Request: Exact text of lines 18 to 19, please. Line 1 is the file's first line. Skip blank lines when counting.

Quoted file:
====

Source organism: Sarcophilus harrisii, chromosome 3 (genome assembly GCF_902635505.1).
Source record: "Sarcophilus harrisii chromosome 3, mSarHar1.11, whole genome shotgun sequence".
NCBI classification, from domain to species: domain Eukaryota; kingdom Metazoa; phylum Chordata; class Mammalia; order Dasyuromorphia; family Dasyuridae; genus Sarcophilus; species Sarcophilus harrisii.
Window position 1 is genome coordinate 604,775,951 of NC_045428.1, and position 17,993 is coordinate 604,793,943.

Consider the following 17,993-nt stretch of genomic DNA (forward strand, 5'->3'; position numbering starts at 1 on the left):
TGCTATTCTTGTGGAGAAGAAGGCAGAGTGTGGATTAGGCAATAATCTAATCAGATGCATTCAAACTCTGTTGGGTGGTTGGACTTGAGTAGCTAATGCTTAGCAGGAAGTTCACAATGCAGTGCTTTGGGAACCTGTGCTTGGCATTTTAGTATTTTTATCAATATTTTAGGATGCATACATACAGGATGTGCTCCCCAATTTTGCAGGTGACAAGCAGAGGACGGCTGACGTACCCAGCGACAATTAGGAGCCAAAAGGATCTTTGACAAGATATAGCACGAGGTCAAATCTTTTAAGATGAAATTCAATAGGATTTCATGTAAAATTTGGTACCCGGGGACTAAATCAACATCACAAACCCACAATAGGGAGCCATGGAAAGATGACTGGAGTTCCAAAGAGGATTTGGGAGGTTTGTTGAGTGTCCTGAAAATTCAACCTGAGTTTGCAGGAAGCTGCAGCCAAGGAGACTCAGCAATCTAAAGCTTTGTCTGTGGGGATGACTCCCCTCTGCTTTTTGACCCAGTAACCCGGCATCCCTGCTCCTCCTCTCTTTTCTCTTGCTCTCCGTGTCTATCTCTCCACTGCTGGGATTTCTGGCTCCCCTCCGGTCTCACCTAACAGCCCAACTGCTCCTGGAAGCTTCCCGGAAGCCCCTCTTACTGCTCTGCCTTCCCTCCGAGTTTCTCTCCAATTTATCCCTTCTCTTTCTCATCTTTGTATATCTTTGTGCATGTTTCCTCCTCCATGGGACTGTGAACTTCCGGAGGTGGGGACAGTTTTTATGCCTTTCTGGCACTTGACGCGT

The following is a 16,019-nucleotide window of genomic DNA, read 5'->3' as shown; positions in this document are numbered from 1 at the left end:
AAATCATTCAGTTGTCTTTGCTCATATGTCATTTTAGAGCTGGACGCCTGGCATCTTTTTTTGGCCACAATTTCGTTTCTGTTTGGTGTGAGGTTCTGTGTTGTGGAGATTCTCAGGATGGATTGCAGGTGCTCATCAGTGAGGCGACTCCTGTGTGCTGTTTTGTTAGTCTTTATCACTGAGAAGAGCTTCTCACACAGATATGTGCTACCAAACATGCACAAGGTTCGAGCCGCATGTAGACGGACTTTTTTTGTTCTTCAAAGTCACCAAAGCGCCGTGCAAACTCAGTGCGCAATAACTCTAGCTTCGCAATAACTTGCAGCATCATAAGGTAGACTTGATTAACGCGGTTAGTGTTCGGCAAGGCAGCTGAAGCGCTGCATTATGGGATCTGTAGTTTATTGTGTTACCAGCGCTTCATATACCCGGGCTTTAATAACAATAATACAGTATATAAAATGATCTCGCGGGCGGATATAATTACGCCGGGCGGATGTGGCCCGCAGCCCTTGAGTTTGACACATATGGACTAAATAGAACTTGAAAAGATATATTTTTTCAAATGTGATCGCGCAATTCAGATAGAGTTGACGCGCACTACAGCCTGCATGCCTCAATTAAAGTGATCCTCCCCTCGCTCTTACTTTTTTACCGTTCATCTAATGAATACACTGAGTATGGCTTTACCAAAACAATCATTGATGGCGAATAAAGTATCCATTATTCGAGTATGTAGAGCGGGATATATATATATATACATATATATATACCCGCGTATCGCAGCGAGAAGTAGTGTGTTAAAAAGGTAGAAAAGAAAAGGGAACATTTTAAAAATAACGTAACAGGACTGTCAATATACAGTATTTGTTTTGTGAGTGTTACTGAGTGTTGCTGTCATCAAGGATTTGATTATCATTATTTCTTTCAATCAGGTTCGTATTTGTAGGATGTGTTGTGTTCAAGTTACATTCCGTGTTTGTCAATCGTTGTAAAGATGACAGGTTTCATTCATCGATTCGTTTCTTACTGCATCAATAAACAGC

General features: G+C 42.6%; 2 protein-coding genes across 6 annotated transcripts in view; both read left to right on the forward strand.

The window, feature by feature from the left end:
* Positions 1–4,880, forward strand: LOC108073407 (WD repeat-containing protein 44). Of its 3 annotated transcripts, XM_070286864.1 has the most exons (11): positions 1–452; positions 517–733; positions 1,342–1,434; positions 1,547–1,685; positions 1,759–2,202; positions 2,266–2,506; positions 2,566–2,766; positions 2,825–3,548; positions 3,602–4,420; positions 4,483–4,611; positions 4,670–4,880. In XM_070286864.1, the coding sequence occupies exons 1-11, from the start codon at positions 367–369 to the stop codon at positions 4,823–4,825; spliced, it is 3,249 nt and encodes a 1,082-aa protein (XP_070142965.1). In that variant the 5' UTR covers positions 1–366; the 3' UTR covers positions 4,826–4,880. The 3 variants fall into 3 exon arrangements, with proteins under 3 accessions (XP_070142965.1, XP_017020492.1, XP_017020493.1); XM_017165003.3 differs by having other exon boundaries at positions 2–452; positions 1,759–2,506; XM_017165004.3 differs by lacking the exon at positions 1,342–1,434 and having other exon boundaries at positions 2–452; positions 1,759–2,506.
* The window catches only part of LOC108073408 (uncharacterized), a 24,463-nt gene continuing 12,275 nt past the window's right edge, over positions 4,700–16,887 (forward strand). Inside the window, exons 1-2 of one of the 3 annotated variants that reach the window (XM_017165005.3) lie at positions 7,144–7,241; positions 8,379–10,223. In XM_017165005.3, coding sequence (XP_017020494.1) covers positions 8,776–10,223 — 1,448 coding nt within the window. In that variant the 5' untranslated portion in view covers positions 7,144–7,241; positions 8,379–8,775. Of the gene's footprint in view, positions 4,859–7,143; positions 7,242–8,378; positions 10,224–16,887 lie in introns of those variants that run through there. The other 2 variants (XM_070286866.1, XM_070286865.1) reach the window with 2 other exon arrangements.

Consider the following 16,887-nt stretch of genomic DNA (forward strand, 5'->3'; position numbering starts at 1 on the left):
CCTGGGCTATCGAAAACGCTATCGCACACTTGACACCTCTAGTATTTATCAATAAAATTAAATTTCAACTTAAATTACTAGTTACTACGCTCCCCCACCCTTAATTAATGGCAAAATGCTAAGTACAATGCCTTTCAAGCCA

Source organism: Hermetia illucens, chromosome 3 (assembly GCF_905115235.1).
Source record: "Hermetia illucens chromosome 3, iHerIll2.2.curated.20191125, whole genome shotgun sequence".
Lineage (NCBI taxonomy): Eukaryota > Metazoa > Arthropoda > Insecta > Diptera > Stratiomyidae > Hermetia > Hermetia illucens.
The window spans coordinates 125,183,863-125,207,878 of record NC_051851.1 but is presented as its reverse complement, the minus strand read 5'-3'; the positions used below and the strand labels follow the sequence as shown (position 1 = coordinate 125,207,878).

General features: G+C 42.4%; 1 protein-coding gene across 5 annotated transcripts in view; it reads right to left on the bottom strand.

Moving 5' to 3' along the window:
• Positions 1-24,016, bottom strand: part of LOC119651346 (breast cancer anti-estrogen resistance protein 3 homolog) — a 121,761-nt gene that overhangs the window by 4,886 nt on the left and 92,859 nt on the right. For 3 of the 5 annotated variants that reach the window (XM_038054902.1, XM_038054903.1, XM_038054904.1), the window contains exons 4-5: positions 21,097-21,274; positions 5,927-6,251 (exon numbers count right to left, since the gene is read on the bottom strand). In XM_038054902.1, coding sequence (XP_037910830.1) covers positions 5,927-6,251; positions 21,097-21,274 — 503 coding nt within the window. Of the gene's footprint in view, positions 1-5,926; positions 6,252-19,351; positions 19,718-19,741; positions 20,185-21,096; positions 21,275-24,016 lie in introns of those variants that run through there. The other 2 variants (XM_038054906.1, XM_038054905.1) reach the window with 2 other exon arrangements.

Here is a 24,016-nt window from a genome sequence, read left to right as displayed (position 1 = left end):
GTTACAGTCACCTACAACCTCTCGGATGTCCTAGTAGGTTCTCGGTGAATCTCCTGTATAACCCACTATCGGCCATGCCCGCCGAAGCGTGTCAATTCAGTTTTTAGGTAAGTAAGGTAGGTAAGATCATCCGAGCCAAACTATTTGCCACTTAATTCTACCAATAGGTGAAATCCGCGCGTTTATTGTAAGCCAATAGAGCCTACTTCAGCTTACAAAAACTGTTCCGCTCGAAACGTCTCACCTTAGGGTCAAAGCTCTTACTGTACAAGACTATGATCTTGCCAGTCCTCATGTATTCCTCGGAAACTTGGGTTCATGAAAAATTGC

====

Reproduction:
The window spans coordinates 125,183,863-125,207,878 of record NC_051851.1 but is presented as its reverse complement, the minus strand read 5'-3'; the positions used below and the strand labels follow the sequence as shown (position 1 = coordinate 125,207,878).

General features: G+C 42.4%; 1 protein-coding gene across 5 annotated transcripts in view; it reads right to left on the bottom strand.